Another thing I have noticed is how the Western world has developed a new obsession with “plant-based” eating, which is where the newfound interest in Indian food and Ayurveda comes in. Indian cuisine is being recognised as inherently vegetarian and vegan. These are not simply trends for us, it has been our way of life for centuries. Growing up, it was evident that accommodating the girl who couldn’t eat the cheeseburger at barbecues only increased the workload. Now, there seems to be constant hype surrounding the release of new plant-based alternatives. The teachings of Ayurveda revolve around viewing food as medicine. However, the Western world does not have a sound understanding of this and continues to abuse the diet by reducing it to turmeric shots.  

Growing up, something I heard consistently whenever I went to my non-Indian friends’ houses was how Indian food was challenging to digest and had a potent “smell”. These comments develop complexes and insecurities in people of colour regarding their food. While we are proud, we are also made to feel embarrassed at times.

Obviously, the one food everybody assumed my diet revolved around is curry, which is a separate conversation in itself because, as an Indian, what even is curry? It has become such an umbrella term. Regardless, people are always surprised when I explain that this is not the case.

To address these preconceived notions about Indian food being challenging to digest, turmeric is a prevalent ingredient in Indian food used throughout almost all dishes. Nowadays, turmeric is trending, and people are raving about its health benefits and how it helps aid digestion. It’s so interesting to see the perspective change towards the same food that people once deemed “too exotic” or “stinky” as a superfood that promotes good health, simply because the western world decided to say so. Endorsement by other white people shifted the Western world’s perspective on Indian food from difficult-to-digest takeout to detox and immunity-strengthening food. The realisation then dawned on me, maybe while people are interested in our food, they don’t want to see it advertised or taught by us.

I’ve been to so many cafes that serve turmeric lattes, golden lattes or golden milk. This is a blatant example of cultural appropriation as, for centuries, we have been drinking these as remedies across almost every Indian household. Growing up, I knew it as ‘haldi doodh’ in Hindi or ‘manjal milagu paal’ in Tamil, both literally translating to turmeric milk. I would classify it as an Indian drink that has only recently garnered popularity in the western world.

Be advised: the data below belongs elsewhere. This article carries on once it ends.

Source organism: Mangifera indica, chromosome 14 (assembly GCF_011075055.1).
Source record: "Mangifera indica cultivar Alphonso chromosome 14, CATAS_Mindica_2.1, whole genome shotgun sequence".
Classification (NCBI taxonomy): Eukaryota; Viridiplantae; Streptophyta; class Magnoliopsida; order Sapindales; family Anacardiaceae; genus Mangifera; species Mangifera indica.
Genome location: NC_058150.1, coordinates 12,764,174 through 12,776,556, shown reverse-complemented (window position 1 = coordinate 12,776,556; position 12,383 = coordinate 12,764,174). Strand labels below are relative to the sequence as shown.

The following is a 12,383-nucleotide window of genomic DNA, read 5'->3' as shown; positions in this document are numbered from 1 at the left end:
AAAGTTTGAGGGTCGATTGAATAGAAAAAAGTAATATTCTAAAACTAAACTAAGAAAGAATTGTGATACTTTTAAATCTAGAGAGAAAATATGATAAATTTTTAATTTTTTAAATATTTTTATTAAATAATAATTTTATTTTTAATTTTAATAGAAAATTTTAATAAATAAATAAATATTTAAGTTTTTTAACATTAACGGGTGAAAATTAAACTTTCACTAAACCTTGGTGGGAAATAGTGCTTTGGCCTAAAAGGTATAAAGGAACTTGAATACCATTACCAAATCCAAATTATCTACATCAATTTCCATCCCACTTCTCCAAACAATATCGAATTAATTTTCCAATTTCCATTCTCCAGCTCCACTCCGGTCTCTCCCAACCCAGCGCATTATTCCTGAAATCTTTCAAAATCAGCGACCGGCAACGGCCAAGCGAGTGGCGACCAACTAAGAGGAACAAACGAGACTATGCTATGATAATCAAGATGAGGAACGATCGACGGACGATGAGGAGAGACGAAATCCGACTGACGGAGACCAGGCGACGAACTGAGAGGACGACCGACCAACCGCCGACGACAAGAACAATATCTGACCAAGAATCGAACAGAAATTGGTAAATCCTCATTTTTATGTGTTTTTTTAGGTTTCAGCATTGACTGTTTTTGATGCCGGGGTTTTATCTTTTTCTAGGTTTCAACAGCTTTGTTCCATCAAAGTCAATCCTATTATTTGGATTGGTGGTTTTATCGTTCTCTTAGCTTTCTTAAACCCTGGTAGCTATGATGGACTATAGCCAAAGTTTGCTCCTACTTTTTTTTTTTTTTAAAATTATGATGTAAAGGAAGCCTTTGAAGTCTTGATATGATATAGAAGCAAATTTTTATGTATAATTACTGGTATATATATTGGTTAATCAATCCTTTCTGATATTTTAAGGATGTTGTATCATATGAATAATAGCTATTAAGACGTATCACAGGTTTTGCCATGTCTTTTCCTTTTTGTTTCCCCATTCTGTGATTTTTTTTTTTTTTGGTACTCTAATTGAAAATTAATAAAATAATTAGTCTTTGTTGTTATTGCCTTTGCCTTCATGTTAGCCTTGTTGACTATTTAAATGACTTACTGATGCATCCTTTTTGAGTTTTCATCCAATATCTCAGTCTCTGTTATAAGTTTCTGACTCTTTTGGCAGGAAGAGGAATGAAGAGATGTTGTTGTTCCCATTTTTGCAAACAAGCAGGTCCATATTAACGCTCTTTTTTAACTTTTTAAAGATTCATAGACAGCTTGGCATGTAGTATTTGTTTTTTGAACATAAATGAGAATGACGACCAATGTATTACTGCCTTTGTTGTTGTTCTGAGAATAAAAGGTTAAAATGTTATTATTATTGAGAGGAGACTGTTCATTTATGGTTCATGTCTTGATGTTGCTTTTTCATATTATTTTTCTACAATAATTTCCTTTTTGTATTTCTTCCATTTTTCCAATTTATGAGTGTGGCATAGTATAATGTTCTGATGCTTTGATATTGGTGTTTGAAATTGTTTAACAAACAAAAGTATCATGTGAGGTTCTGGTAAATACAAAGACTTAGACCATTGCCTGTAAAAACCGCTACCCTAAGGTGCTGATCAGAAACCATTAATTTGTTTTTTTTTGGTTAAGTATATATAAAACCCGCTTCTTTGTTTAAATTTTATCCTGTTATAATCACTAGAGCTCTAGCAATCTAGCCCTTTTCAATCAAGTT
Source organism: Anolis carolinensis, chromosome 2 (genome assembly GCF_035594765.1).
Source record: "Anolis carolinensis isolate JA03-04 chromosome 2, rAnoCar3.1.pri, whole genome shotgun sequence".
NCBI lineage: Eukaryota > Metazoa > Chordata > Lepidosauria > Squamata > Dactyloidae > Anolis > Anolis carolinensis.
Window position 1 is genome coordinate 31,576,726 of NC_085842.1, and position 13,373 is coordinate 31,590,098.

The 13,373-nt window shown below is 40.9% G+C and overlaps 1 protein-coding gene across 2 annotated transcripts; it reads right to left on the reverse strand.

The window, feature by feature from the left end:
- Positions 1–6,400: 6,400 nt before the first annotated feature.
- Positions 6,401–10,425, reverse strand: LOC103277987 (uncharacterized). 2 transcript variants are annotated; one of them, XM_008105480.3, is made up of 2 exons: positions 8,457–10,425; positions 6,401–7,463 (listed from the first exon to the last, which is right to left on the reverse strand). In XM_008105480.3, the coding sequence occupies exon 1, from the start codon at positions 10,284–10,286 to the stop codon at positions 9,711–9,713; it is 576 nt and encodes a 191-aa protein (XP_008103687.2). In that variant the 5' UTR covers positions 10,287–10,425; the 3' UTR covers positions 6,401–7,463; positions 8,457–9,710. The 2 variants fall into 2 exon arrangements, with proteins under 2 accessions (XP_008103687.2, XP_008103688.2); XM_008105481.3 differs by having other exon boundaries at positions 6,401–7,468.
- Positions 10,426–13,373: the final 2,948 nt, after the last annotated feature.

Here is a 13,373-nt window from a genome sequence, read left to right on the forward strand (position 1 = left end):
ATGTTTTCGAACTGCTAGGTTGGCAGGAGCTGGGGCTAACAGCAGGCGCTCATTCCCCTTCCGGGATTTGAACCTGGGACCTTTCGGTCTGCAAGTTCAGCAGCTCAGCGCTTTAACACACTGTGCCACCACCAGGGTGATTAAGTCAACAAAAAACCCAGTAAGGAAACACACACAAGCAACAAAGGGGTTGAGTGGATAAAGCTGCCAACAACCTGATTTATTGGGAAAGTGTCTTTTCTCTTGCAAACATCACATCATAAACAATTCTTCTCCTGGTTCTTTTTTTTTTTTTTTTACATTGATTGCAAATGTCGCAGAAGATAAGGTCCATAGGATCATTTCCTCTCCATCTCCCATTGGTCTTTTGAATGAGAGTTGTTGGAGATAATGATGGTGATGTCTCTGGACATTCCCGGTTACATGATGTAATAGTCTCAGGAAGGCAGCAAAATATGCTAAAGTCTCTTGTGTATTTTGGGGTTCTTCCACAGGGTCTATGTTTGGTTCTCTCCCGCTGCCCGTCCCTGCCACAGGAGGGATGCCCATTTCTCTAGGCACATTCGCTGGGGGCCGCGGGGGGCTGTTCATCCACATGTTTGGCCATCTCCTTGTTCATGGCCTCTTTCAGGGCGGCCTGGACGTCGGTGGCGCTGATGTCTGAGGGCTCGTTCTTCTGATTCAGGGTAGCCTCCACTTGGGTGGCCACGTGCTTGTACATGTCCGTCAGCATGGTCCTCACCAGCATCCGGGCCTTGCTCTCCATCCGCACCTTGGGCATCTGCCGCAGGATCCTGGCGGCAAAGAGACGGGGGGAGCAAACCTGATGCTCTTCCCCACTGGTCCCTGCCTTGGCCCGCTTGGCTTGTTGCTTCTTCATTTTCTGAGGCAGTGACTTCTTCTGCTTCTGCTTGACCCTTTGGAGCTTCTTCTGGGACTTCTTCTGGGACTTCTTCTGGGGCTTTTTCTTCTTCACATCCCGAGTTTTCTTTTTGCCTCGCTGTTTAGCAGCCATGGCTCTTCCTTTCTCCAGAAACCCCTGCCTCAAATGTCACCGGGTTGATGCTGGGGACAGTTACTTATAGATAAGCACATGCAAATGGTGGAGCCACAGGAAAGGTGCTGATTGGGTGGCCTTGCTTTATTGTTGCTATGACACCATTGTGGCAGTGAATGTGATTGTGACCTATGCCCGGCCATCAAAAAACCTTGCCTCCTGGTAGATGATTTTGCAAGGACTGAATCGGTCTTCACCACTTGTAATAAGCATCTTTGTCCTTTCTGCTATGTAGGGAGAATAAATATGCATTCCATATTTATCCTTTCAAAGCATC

Before the rise of golden lattes, in 1995, two researchers from the University of Mississippi were granted a patent for “the use of turmeric for wound healing.” Turmeric has been domesticated in South Asia, and it has long been a staple across South Asian households. Turmeric is so predominant that when I was getting braces, my dentist confidently told me to opt for clear brackets. “Foods that don’t stain easily outweigh foods that do,” the dentist said. Mine were stained yellow by my mum’s ‘tadka dal’ (lentil stew) the very same week. So, of course, India’s Council of Scientific and Industrial Research (CSIR) challenged the patent, and thankfully, it was revoked in 1997.  

The Western world has also recently been obsessed with zero waste as a trend. The Indian culinary scene has been inherently zero waste for centuries. In fact, my mum laughed when I excitedly told her I wanted to visit the new zero-waste shop that opened back home. I wanted to try the bulk bins and buy a new steel lunchbox. “These are things we used growing up,” she smiled, “and now you want to pay twice the price for a steel lunch box”. Something I very strongly resisted when I was younger because everybody else had a plastic lunchbox.

In South India, where I originate from, we eat meals on banana leaves with our hands. There is a whole system in place. First, food is served and enjoyed from a banana leaf which mimics the plate. Then the banana leaves are either composted or fed to cows (found in abundance and highly respected in India). As I mentioned before, since most of our food is inherently vegetarian, it quickly decomposes into the soil. If this type of meal were served in a restaurant with a white front, people would promptly pay extortionate prices for what we consider a very typical experience.

I do want to emphasise that I am happy that our foods and cooking techniques are gaining recognition. However, I believe that credit should be given where it is due. Our foods should be recognised as South Asian and acknowledged as a part of South Asian culture. While I recognise it is a process, the only way to see change is if we take the first step and decolonise our minds to see South Asian food for what it truly is.